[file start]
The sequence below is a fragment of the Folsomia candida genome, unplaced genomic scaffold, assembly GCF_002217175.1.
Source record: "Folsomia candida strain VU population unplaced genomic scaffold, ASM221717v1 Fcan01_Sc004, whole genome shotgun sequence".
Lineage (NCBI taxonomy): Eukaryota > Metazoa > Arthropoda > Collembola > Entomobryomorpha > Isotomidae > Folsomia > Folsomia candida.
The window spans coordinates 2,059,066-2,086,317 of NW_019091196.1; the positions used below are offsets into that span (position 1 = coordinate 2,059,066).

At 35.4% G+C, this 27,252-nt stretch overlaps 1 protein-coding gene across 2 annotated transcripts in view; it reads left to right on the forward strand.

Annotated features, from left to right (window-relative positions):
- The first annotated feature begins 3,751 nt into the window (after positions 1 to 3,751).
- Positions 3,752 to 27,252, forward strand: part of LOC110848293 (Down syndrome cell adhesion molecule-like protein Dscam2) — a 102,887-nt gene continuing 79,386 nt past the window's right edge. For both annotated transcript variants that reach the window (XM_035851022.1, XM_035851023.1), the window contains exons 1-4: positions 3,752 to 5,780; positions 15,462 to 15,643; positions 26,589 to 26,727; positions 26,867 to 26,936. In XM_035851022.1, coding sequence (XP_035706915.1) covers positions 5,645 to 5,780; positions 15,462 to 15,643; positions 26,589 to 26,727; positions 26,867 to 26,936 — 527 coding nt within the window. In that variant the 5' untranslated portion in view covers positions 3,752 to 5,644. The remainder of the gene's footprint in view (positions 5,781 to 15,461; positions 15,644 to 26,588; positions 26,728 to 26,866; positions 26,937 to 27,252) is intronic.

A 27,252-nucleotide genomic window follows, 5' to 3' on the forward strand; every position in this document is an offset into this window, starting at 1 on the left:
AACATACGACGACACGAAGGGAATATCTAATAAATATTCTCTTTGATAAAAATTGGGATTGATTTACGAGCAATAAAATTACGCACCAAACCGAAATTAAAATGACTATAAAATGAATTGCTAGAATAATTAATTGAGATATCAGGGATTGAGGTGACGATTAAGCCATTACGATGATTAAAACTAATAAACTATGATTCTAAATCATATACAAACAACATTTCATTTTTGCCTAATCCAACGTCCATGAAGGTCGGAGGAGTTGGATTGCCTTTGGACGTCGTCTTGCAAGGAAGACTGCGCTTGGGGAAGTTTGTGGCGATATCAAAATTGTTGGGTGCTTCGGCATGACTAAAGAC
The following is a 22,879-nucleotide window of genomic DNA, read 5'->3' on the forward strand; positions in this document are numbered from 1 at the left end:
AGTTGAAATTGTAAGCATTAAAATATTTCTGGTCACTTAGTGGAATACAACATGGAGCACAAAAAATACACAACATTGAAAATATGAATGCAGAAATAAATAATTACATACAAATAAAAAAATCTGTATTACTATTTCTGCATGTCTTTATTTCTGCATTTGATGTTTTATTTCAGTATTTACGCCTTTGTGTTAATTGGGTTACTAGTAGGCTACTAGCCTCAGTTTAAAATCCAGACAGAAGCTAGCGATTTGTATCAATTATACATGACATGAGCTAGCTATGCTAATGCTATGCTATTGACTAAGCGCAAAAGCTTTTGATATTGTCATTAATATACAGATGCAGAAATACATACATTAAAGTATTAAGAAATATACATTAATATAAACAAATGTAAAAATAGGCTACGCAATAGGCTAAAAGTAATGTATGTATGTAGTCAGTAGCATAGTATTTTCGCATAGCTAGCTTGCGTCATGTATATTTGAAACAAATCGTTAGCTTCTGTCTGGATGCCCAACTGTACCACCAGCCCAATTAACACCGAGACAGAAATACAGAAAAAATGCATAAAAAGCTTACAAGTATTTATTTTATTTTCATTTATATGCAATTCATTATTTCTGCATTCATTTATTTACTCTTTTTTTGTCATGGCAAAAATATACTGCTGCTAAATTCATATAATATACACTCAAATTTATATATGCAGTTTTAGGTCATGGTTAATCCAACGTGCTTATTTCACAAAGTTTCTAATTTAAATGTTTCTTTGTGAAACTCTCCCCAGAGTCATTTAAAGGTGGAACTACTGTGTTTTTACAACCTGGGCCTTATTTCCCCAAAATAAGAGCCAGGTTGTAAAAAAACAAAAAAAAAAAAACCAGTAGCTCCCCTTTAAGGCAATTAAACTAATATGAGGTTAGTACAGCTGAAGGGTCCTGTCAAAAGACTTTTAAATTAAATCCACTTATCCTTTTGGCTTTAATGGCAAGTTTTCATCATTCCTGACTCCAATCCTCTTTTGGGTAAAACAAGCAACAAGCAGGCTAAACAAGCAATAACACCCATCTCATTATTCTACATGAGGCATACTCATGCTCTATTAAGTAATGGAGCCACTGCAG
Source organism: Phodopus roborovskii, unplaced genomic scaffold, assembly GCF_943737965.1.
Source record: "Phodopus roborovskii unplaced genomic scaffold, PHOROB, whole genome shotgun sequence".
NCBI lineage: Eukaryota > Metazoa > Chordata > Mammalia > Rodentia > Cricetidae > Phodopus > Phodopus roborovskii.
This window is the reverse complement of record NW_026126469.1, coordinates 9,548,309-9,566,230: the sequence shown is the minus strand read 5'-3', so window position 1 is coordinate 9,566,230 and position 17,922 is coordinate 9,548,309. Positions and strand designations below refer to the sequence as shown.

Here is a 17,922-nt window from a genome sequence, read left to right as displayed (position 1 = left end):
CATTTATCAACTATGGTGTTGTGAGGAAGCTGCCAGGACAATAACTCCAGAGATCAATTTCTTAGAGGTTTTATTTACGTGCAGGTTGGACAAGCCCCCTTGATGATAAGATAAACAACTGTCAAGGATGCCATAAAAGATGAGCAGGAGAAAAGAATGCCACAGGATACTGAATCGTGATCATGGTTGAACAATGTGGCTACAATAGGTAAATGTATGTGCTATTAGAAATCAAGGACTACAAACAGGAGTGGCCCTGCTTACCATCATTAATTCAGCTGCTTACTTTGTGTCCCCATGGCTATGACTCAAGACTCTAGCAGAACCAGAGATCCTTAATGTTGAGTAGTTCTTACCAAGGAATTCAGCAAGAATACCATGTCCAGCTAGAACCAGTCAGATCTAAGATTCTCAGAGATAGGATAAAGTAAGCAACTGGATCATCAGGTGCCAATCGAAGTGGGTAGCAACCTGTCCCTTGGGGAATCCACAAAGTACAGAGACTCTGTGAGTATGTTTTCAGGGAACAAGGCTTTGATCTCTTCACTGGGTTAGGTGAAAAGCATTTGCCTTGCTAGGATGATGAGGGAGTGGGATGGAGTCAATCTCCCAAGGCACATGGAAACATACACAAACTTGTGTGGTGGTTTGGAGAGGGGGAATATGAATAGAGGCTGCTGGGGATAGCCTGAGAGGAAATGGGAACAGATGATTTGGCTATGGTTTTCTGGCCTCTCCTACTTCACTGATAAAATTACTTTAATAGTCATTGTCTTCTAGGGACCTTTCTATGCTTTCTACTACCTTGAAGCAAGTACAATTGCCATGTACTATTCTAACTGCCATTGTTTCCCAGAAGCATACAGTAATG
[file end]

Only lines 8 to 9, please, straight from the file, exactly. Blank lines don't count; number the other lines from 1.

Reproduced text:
- Positions 3,752 to 27,252, forward strand: part of LOC110848293 (Down syndrome cell adhesion molecule-like protein Dscam2) — a 102,887-nt gene continuing 79,386 nt past the window's right edge. For both annotated transcript variants that reach the window (XM_035851022.1, XM_035851023.1), the window contains exons 1-4: positions 3,752 to 5,780; positions 15,462 to 15,643; positions 26,589 to 26,727; positions 26,867 to 26,936. In XM_035851022.1, coding sequence (XP_035706915.1) covers positions 5,645 to 5,780; positions 15,462 to 15,643; positions 26,589 to 26,727; positions 26,867 to 26,936 — 527 coding nt within the window. In that variant the 5' untranslated portion in view covers positions 3,752 to 5,644. The remainder of the gene's footprint in view (positions 5,781 to 15,461; positions 15,644 to 26,588; positions 26,728 to 26,866; positions 26,937 to 27,252) is intronic.

A 27,252-nucleotide genomic window follows, 5' to 3' on the forward strand; every position in this document is an offset into this window, starting at 1 on the left: